Seismic Effects
2nd - 4th century CE Earthquake

Potential Seismic Effects

Location Source Date Effect(s)
Room 162 in the SW corner of Building No. 7 Netzer (1991:24)
  • The rock ceiling of a cisternpresumably collapsed in an earthquake pulling down much of the floor of the room above. The surviving features of the room probably date to the Zealot period
Storeroom Complex Netzer (1991:39)
  • The Storeroom Complex, more than any other part of Masada, [] provided the most graphic evidence - even before excavation had begun - of the earthquake that destroyed most of the walls of Masada.
  • In Storerooms 131 and 132, for example, one can actually count six or seven fallen courses
  • In Storeroom 131 on top of the debris one can discern some seven fallen courses, most probably collapsed from the western wall. The other unexcavated storerooms reveal a similar picture
Tepidarium 9 Netzer (1991:166)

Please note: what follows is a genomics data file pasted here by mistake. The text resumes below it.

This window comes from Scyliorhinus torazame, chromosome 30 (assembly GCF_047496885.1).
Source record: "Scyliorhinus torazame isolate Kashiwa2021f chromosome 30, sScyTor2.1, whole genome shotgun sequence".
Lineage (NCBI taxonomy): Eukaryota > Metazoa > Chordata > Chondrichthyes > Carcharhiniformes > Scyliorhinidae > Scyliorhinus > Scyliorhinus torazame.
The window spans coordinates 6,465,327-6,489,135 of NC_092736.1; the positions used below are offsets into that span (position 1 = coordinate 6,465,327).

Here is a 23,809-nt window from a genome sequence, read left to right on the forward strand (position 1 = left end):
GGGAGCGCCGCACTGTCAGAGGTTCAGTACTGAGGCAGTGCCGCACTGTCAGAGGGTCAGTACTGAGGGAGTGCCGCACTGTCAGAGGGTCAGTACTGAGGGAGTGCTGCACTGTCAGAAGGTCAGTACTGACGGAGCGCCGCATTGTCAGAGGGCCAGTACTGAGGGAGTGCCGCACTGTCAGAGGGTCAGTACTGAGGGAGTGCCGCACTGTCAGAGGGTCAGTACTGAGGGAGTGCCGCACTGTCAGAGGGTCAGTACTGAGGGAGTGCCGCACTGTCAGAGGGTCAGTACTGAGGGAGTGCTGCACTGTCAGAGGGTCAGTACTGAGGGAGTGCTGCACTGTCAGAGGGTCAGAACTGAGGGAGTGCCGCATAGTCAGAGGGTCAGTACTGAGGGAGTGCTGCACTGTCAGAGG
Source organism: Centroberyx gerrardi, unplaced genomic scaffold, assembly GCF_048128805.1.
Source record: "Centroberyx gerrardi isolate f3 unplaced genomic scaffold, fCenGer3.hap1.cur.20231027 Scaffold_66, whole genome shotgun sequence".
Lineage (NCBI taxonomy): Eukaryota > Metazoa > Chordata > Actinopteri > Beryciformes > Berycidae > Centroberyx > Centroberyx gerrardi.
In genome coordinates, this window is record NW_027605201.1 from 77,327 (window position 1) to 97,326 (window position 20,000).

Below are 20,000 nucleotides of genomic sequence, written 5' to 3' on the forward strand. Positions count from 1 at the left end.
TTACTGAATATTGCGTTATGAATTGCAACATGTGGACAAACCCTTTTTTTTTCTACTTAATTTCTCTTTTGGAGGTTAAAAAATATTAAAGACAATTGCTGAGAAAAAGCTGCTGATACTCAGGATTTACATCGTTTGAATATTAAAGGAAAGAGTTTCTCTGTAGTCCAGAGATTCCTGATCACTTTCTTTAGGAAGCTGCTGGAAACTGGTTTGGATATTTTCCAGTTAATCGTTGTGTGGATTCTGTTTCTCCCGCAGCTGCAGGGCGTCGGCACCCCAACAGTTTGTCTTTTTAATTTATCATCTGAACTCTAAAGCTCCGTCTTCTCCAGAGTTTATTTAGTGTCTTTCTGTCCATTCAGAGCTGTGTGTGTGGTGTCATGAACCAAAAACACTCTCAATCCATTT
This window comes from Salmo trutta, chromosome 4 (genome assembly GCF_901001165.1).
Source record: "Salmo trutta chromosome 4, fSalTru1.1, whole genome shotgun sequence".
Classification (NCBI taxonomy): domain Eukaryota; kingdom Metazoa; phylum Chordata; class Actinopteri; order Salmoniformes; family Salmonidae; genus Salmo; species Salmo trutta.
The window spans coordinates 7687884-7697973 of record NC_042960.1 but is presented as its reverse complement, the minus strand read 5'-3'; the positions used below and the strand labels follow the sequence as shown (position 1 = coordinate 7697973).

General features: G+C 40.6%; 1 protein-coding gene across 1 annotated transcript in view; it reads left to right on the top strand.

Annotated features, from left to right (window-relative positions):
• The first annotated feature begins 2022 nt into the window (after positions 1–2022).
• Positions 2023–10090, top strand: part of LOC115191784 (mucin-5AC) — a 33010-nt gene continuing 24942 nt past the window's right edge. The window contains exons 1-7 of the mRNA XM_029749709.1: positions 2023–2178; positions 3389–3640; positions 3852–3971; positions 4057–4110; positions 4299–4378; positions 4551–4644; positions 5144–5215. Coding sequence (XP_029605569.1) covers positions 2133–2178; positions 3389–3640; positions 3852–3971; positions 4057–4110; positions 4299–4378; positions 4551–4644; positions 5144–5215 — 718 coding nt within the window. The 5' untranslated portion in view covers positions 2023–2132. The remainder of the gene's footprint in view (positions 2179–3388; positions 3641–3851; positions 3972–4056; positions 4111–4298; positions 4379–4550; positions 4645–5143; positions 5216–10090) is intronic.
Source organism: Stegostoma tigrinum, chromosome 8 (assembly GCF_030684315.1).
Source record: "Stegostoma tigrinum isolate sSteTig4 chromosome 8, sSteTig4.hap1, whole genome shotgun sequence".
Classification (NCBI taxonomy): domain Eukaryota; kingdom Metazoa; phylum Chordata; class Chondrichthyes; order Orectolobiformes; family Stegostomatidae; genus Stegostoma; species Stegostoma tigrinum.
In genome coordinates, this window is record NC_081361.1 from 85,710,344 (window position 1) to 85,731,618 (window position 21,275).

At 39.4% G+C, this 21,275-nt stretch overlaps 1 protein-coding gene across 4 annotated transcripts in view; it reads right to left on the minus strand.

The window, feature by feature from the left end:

• The tepidarium was full of debris from the upper story, including fragments of a Corinthian capital painted in white and gilt. Owing to the pressure of the debris (perhaps also because of an earthquake), the eastern wall of the room was found leaning on its side
Caldarium Netzer (1991:88-89)
  • The caldarium was roofed over by a stone barrel-vaulted ceiling boasting the largest span of any vault or arch on Masada — 6.7 m. The remains of this vault were found mostly in the rubble cleared from the room; in a few cases whole courses of the vault fell en bloc, without disintegrating (see Ill. 145 ). The vault apparently collapsed during the violent earthquake that wreaked havoc with the buildings on Masada.
Columbarium Tower 725 Netzer (1991:372)
  • The tower was ruined either gradually or as a result of some catastrophe, such as an earthquake, with the beams of the ceilings falling to the floor.